Exploring Debugger (ITI8510)

Allikas: Lambda
Real-Time Operating Systems and Systems Programming
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This lab will show how a debugger could be used to explore a running program. We also try to use objdump program for disassembling.


Since the compiler by default wants to generate the smallest possible executable (as far as effortless compilation is concerned), it removes data about function names from the file (it's called the symbol table). To prevent stripping the symbol table from the file, use -g for compilation.

gcc -g filename.c -o filename

Thus the need to create makefile for easier compilation.

Why the symbol table is needed? Debugger uses it to provide valuable additional data while debugging. Note that in the world of embedded real-time systems, any modifications to the executable, even the -g or optimizations might affect the performance characteristics.

In short: while developing a program, use the -g option for compilation.


We use command-line debugger gdb - GNU DeBugger. Note that it does have graphical front-end, named ddd, but will take effort to get it running properly over X under windows. GDB is powerful and suprisingly easy to use.

  • GDB manual
  • You can type "help" or "help command" in gdb for reminder of commands and their syntax. There are many, but you will probably only use a small subset of them anyway.

To run it with your compiled program, type:

gdb programname

It will show the prompt (gdb) and nothing will happen. The program is waiting for you to set up breakpoints/watches and the run command.

To exit gdb, type:


Running the program

To run a program in gdb, use the command:


The program will run until you interrupt it with CTRL+C (in which case the program will be stopped wherever it was and you can examine wherever you are), the program finishes or crashes. Crashes are most interesting, since you get to see where the crash happens and examine the stack.

You can also specify the arguments after the "run" command.

Task: Run a program withing gdb, then run a crashing program within gdb. Observe the results.


To stop your program a certain point, you can add breakpoints to the program before running it. You can set them to functions, line numbers or even to specific lines on spefific files. If you need, you can even stop when your program tries to run a specific instruction on some memory address.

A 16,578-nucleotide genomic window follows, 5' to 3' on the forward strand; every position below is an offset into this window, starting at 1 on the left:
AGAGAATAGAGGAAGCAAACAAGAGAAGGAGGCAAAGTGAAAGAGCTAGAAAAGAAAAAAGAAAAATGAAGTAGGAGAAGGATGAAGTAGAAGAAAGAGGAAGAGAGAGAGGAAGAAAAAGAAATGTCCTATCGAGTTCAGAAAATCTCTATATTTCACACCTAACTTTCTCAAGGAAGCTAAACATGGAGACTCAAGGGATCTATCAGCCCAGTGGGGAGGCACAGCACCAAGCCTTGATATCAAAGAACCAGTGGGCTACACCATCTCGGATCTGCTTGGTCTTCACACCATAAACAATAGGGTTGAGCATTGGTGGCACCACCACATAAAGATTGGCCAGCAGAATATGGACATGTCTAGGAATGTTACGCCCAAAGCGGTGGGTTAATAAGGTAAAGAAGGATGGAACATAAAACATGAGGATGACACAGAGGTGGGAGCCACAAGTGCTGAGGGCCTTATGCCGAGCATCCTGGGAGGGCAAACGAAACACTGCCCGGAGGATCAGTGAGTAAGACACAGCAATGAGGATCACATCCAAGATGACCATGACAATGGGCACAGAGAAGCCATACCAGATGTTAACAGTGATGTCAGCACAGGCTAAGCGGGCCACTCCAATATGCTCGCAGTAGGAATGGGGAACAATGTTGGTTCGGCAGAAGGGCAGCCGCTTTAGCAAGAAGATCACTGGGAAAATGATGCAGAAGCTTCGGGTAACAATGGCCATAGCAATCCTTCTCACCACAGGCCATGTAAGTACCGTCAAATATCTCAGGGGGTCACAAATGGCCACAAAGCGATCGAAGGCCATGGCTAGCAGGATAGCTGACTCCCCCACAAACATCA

• break function
  • break linenumber
  • break file:function
  • break file:linenumber
  • break *address

To see the breakpoints, type

info break

If you make mistakes, delete them (you get numbers with "info break"):

delete breakpoint number

Task: Add a breakpoint, then run until it arrives.

Examining the program

You should now have a stopped program somewhere. Debugger is excellent for inspecting memory: variables and stack can be read.

Most basic program for content is print:

print variablename
print array[2]
print $eax

You can also dereference pointers with *. Print is so common, that it can be shortened to just 'p'.

p $eax

Tips: You can eXamine memory with the x command. To see all the registers, write 'info registers'.

Task: Examine the variables in your program. Add some struct to your program and try whether and how it can be seen.

Changing the variables

Changing variables is extremely easy. You can just use 'print' command with = .

print x = 888
p c = '\0'

If you don't want to see the variable, you can also use the 'set' command:

set var x = 99
set var c = EOF

Call stack

You can examine the call stack with backtrace command: it's human readable and you get the line numbers and function names for each stack frame:


For just getting the current frame information, type:


Task Find a program with segmentation fault (or create one). Run it until it crashes, then examine where it did so.

Tip: To examine local variables of some other frame, you can use 'up' command to move upwards in stack frames, then use 'frame'. Try it.


You can also make the stopped program to run in small increments. The commands for that are 'next' and 'step'.

  • next - execute the next line of code.
  • step - execute the next line of code while stepping into any called functions
  • continue - continue running normally

If you want to see the line where you are:


You can add a line number to list, to see code in particurlar location.

Tip: you can also run by only one instruction: 'stepi' and 'nexti' commands do this.

Task: Run a program with breakpoints, try to understand the difference between 'step' and 'next'.


You can stop the program whenever some variable changes. Such places are called watchpoints:

watch variablename

Task: Add a watchpoint for some variable, see how it behaves. Use 'continue' to keep running.


You can turn the numbers that are fed into the processor into readable assembly:

disas functionname

Task: Try to disassemble some simple arithmetic function. Observe how it manages the stack before starting the computation and how it prepares it before returning.

You can also disassemble with the 'objdump' program.

Task: Disassemble a program: how does the result differ from gdb's disas? Also, test other options for objdump.


Once you understand how the stack is managed, assembler language starts to make sense. You can disassemble any compiled program, but they are messy without the source code and symbol table.

You could try to write a program which runs two functions, the first one quits, the second one does something interesting. You could then change the "main" function so that its 'call' instruction would call the second function instead of the first without looking at the source code. Alternatively (bonus task) one could find a 'jmp' instruction and change its address to jump just before the second function. Simple replacement of 4 bytes can make a lot of difference.

I hope that the process was enlightening. Use it for good, not evil.